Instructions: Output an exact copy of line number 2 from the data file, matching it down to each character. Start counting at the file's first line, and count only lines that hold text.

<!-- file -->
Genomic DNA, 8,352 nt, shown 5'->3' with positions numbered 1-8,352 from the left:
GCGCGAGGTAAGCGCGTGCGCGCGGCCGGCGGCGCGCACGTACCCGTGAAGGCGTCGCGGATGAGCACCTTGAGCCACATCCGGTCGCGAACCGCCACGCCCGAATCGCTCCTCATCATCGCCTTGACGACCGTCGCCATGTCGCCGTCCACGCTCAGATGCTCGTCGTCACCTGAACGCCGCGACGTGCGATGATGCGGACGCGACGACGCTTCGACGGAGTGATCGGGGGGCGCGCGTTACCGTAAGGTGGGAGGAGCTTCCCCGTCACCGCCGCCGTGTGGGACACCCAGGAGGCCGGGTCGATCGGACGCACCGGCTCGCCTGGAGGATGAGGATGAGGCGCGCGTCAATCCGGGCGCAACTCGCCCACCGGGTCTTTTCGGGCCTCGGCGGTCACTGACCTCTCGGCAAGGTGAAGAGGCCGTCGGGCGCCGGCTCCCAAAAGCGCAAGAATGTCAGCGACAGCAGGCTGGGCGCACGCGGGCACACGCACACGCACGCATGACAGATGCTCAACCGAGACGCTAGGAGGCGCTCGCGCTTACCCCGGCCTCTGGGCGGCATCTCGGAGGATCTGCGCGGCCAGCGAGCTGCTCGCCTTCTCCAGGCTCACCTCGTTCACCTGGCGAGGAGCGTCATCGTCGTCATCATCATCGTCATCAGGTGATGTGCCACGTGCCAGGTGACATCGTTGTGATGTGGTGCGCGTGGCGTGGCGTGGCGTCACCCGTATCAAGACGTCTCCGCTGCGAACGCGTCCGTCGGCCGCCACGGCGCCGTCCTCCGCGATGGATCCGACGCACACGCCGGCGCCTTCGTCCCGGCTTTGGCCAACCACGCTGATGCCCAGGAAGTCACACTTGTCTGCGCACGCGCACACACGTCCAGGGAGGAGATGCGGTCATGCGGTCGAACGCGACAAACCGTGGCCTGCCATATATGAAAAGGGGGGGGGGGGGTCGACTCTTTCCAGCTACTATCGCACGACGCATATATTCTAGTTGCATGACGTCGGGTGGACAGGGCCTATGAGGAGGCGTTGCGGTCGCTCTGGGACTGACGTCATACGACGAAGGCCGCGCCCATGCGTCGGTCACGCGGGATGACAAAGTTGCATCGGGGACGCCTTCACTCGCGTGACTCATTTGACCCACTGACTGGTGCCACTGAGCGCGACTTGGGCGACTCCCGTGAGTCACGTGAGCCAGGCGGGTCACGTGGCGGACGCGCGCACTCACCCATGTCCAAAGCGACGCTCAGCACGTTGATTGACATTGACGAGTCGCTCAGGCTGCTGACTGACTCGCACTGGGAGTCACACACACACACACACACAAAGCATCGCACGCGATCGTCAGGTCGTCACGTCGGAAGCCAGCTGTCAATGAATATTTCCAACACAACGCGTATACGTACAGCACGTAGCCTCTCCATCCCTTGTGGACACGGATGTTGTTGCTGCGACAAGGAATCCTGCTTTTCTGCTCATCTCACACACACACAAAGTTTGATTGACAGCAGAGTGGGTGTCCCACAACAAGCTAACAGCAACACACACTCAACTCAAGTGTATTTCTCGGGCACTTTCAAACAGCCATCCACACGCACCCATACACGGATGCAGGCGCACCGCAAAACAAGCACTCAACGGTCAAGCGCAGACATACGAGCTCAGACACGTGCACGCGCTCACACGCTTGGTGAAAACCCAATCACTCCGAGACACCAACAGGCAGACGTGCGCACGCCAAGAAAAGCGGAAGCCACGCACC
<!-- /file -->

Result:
GCGCGAGGTAAGCGCGTGCGCGCGGCCGGCGGCGCGCACGTACCCGTGAAGGCGTCGCGGATGAGCACCTTGAGCCACATCCGGTCGCGAACCGCCACGCCCGAATCGCTCCTCATCATCGCCTTGACGACCGTCGCCATGTCGCCGTCCACGCTCAGATGCTCGTCGTCACCTGAACGCCGCGACGTGCGATGATGCGGACGCGACGACGCTTCGACGGAGTGATCGGGGGGCGCGCGTTACCGTAAGGTGGGAGGAGCTTCCCCGTCACCGCCGCCGTGTGGGACACCCAGGAGGCCGGGTCGATCGGACGCACCGGCTCGCCTGGAGGATGAGGATGAGGCGCGCGTCAATCCGGGCGCAACTCGCCCACCGGGTCTTTTCGGGCCTCGGCGGTCACTGACCTCTCGGCAAGGTGAAGAGGCCGTCGGGCGCCGGCTCCCAAAAGCGCAAGAATGTCAGCGACAGCAGGCTGGGCGCACGCGGGCACACGCACACGCACGCATGACAGATGCTCAACCGAGACGCTAGGAGGCGCTCGCGCTTACCCCGGCCTCTGGGCGGCATCTCGGAGGATCTGCGCGGCCAGCGAGCTGCTCGCCTTCTCCAGGCTCACCTCGTTCACCTGGCGAGGAGCGTCATCGTCGTCATCATCATCGTCATCAGGTGATGTGCCACGTGCCAGGTGACATCGTTGTGATGTGGTGCGCGTGGCGTGGCGTGGCGTCACCCGTATCAAGACGTCTCCGCTGCGAACGCGTCCGTCGGCCGCCACGGCGCCGTCCTCCGCGATGGATCCGACGCACACGCCGGCGCCTTCGTCCCGGCTTTGGCCAACCACGCTGATGCCCAGGAAGTCACACTTGTCTGCGCACGCGCACACACGTCCAGGGAGGAGATGCGGTCATGCGGTCGAACGCGACAAACCGTGGCCTGCCATATATGAAAAGGGGGGGGGGGGGTCGACTCTTTCCAGCTACTATCGCACGACGCATATATTCTAGTTGCATGACGTCGGGTGGACAGGGCCTATGAGGAGGCGTTGCGGTCGCTCTGGGACTGACGTCATACGACGAAGGCCGCGCCCATGCGTCGGTCACGCGGGATGACAAAGTTGCATCGGGGACGCCTTCACTCGCGTGACTCATTTGACCCACTGACTGGTGCCACTGAGCGCGACTTGGGCGACTCCCGTGAGTCACGTGAGCCAGGCGGGTCACGTGGCGGACGCGCGCACTCACCCATGTCCAAAGCGACGCTCAGCACGTTGATTGACATTGACGAGTCGCTCAGGCTGCTGACTGACTCGCACTGGGAGTCACACACACACACACACACAAAGCATCGCACGCGATCGTCAGGTCGTCACGTCGGAAGCCAGCTGTCAATGAATATTTCCAACACAACGCGTATACGTACAGCACGTAGCCTCTCCATCCCTTGTGGACACGGATGTTGTTGCTGCGACAAGGAATCCTGCTTTTCTGCTCATCTCACACACACACAAAGTTTGATTGACAGCAGAGTGGGTGTCCCACAACAAGCTAACAGCAACACACACTCAACTCAAGTGTATTTCTCGGGCACTTTCAAACAGCCATCCACACGCACCCATACACGGATGCAGGCGCACCGCAAAACAAGCACTCAACGGTCAAGCGCAGACATACGAGCTCAGACACGTGCACGCGCTCACACGCTTGGTGAAAACCCAATCACTCCGAGACACCAACAGGCAGACGTGCGCACGCCAAGAAAAGCGGAAGCCACGCACC